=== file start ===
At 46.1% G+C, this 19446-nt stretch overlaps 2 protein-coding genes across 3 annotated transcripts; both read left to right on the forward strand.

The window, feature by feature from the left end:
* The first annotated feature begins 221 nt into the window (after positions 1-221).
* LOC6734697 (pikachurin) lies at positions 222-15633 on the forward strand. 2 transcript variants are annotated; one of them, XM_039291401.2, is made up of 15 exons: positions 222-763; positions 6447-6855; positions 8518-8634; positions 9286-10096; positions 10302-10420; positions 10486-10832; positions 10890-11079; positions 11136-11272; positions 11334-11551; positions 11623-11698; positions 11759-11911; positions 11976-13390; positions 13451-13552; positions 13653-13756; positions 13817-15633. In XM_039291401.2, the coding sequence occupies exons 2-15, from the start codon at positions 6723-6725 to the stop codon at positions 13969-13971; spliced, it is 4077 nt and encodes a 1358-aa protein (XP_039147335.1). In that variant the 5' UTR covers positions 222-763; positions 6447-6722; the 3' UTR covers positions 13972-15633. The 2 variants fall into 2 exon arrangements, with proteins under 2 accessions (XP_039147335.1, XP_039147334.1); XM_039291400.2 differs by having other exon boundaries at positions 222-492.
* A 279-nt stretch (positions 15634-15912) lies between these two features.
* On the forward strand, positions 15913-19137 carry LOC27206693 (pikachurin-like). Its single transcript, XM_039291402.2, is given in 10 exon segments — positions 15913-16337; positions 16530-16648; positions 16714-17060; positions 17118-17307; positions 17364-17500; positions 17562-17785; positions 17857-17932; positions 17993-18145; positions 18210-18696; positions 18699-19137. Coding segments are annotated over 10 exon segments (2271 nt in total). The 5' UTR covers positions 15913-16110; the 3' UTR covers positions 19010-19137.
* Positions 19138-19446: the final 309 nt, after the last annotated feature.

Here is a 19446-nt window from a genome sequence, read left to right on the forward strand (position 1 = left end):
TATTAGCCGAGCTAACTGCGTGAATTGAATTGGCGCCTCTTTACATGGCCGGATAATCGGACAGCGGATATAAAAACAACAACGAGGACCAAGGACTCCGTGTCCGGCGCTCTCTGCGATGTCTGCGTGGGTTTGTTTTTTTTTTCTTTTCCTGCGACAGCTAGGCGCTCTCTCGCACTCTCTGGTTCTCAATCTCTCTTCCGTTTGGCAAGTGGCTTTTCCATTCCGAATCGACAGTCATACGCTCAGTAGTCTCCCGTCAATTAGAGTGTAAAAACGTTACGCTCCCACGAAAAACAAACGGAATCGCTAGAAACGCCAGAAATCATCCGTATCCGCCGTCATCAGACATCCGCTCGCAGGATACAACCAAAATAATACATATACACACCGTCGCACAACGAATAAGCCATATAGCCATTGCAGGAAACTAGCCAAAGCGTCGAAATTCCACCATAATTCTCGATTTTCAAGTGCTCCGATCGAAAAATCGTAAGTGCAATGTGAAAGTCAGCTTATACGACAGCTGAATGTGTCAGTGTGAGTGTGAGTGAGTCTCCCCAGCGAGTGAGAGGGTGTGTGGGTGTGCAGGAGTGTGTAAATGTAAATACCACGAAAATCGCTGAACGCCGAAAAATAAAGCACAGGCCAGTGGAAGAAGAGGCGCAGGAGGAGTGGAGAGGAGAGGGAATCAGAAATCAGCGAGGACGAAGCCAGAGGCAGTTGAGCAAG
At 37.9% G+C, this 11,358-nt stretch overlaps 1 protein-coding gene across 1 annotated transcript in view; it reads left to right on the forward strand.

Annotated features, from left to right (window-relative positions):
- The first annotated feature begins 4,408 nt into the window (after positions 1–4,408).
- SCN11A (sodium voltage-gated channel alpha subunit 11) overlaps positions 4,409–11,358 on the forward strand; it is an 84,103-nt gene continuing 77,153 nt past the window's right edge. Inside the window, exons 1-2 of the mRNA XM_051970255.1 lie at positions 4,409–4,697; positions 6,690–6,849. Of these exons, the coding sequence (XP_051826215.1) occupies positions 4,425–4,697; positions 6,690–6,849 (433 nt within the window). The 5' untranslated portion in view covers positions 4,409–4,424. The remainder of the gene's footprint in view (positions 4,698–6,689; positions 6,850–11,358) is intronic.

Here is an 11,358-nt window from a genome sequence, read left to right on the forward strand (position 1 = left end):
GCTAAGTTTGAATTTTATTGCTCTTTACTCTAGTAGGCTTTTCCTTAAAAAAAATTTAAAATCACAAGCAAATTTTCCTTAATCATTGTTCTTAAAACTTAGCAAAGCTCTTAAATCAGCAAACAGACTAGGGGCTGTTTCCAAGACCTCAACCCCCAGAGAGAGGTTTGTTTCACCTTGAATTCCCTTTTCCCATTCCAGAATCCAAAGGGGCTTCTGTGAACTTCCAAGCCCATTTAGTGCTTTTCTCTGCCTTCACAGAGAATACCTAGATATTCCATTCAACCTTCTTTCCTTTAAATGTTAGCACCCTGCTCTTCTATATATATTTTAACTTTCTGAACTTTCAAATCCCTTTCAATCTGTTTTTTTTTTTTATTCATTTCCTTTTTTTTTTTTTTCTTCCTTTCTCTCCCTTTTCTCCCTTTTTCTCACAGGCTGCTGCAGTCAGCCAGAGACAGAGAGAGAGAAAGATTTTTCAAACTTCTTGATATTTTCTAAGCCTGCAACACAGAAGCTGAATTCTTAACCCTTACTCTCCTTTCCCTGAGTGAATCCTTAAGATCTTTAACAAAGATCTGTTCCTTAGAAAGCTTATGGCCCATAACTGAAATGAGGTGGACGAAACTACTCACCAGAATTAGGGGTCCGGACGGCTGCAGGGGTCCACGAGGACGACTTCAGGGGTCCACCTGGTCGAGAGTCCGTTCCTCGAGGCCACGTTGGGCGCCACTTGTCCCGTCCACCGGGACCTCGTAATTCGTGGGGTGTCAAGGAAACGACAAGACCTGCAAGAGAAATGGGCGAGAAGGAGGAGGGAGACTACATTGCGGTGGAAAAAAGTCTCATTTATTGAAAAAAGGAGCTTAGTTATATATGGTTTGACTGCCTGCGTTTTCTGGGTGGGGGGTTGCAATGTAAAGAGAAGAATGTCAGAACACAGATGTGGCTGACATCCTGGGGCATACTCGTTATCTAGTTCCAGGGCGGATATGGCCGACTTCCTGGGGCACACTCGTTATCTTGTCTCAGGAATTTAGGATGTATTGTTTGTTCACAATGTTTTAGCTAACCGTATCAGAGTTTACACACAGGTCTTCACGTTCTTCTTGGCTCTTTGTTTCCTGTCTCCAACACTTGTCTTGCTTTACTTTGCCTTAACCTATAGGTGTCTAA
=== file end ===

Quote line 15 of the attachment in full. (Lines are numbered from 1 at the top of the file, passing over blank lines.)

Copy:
GCTAAGTTTGAATTTTATTGCTCTTTACTCTAGTAGGCTTTTCCTTAAAAAAAATTTAAAATCACAAGCAAATTTTCCTTAATCATTGTTCTTAAAACTTAGCAAAGCTCTTAAATCAGCAAACAGACTAGGGGCTGTTTCCAAGACCTCAACCCCCAGAGAGAGGTTTGTTTCACCTTGAATTCCCTTTTCCCATTCCAGAATCCAAAGGGGCTTCTGTGAACTTCCAAGCCCATTTAGTGCTTTTCTCTGCCTTCACAGAGAATACCTAGATATTCCATTCAACCTTCTTTCCTTTAAATGTTAGCACCCTGCTCTTCTATATATATTTTAACTTTCTGAACTTTCAAATCCCTTTCAATCTGTTTTTTTTTTTTATTCATTTCCTTTTTTTTTTTTTTCTTCCTTTCTCTCCCTTTTCTCCCTTTTTCTCACAGGCTGCTGCAGTCAGCCAGAGACAGAGAGAGAGAAAGATTTTTCAAACTTCTTGATATTTTCTAAGCCTGCAACACAGAAGCTGAATTCTTAACCCTTACTCTCCTTTCCCTGAGTGAATCCTTAAGATCTTTAACAAAGATCTGTTCCTTAGAAAGCTTATGGCCCATAACTGAAATGAGGTGGACGAAACTACTCACCAGAATTAGGGGTCCGGACGGCTGCAGGGGTCCACGAGGACGACTTCAGGGGTCCACCTGGTCGAGAGTCCGTTCCTCGAGGCCACGTTGGGCGCCACTTGTCCCGTCCACCGGGACCTCGTAATTCGTGGGGTGTCAAGGAAACGACAAGACCTGCAAGAGAAATGGGCGAGAAGGAGGAGGGAGACTACATTGCGGTGGAAAAAAGTCTCATTTATTGAAAAAAGGAGCTTAGTTATATATGGTTTGACTGCCTGCGTTTTCTGGGTGGGGGGTTGCAATGTAAAGAGAAGAATGTCAGAACACAGATGTGGCTGACATCCTGGGGCATACTCGTTATCTAGTTCCAGGGCGGATATGGCCGACTTCCTGGGGCACACTCGTTATCTTGTCTCAGGAATTTAGGATGTATTGTTTGTTCACAATGTTTTAGCTAACCGTATCAGAGTTTACACACAGGTCTTCACGTTCTTCTTGGCTCTTTGTTTCCTGTCTCCAACACTTGTCTTGCTTTACTTTGCCTTAACCTATAGGTGTCTAA